The true servant of God possesses an insatiable appetite for what is right, a passionate drive for justice. Spiritually speaking, the servant is engaged in a pursuit of God...a hot, restless, eager longing to walk with Him, to please Him. That's who Jesus referred to when He said, "Blessed are those who hunger and thirst for righteousness" (Matthew 5:6).
Insight for Today
Written by Chuck Swindoll, these encouraging devotional thoughts are published seven days per week.
So then, gentleness includes such enviable qualities as having strength under control, being calm and peaceful when surrounded by a heated atmosphere, emitting a soothing effect on those who may be angry or otherwise beside themselves, and possessing tact and gracious courtesy that causes others to retain their self-esteem and dignity.
And the promise for "those who mourn"? The Saviour promises, "they shall be comforted" (5:4). In return for the compassionate mourning they have given, comfort will be theirs to claim.
This spirit of humility is very rare in our day of strong-willed, proud-peacock attitudes. The clinched fist has replaced the bowed head.
The introduction to Jesus' Sermon on the Mount is no doubt the most familiar section of His message. Commonly called "The Beatitudes," this section is the most descriptive word-portrait of a servant ever recorded.
When Jesus walked the earth, He attracted a number of people to Himself. On one occasion, He sat down among them and taught them some bottom-line truths about how He wanted them to grow up.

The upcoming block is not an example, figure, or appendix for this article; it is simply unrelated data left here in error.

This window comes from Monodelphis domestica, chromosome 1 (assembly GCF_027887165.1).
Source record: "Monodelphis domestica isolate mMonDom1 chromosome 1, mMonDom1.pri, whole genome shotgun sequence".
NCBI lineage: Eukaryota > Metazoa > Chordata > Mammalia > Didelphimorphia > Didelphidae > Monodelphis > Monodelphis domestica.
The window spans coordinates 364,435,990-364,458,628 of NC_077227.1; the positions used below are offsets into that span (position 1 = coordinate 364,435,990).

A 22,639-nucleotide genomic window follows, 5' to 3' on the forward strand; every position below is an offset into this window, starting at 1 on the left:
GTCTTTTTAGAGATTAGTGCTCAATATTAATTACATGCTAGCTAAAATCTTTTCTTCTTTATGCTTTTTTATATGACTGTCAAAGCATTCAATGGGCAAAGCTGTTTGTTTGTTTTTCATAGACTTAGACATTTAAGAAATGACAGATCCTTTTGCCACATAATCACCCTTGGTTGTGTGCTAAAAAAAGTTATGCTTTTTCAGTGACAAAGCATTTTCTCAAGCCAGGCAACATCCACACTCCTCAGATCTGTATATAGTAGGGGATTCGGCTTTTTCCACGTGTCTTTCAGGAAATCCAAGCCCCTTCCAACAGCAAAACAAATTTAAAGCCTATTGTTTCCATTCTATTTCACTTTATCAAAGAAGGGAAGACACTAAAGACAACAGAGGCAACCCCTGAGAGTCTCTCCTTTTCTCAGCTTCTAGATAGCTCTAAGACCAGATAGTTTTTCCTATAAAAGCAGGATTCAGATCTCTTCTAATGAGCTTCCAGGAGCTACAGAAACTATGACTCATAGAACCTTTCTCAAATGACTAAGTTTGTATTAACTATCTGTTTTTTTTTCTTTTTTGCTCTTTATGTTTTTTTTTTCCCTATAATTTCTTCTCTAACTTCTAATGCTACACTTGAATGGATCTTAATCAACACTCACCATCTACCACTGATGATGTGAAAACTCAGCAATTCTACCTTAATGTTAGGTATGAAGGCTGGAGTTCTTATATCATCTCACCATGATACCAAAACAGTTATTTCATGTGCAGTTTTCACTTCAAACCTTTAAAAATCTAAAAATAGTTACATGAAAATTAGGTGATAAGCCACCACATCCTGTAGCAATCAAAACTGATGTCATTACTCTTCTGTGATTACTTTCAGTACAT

Christ gave us the example: "The Son of Man did not come to be served, but to serve, and to give His life a ransom for many" (Matthew 20:28). To be a servant of God, we must be a servant of people.
Wouldn't you love to live courageously in spite of the odds? Doesn't it sound exciting to be divinely powerful in day-to-day living? Aren't you eager to become independently authentic in a day of copycat styles and horrendous peer pressure? Of course!
As we allow God's truth to pierce the tough, hardened barriers we have erected in our minds, we receive surprising benefits. We saw yesterday that God gives us His divine power (2 Corinthians 10:4). He also grants us what I call authentic independence.
As the truth of God's Word penetrates our hearts, it displaces those secular mental barriers we have erected over the years. In fact, we receive several very exciting benefits.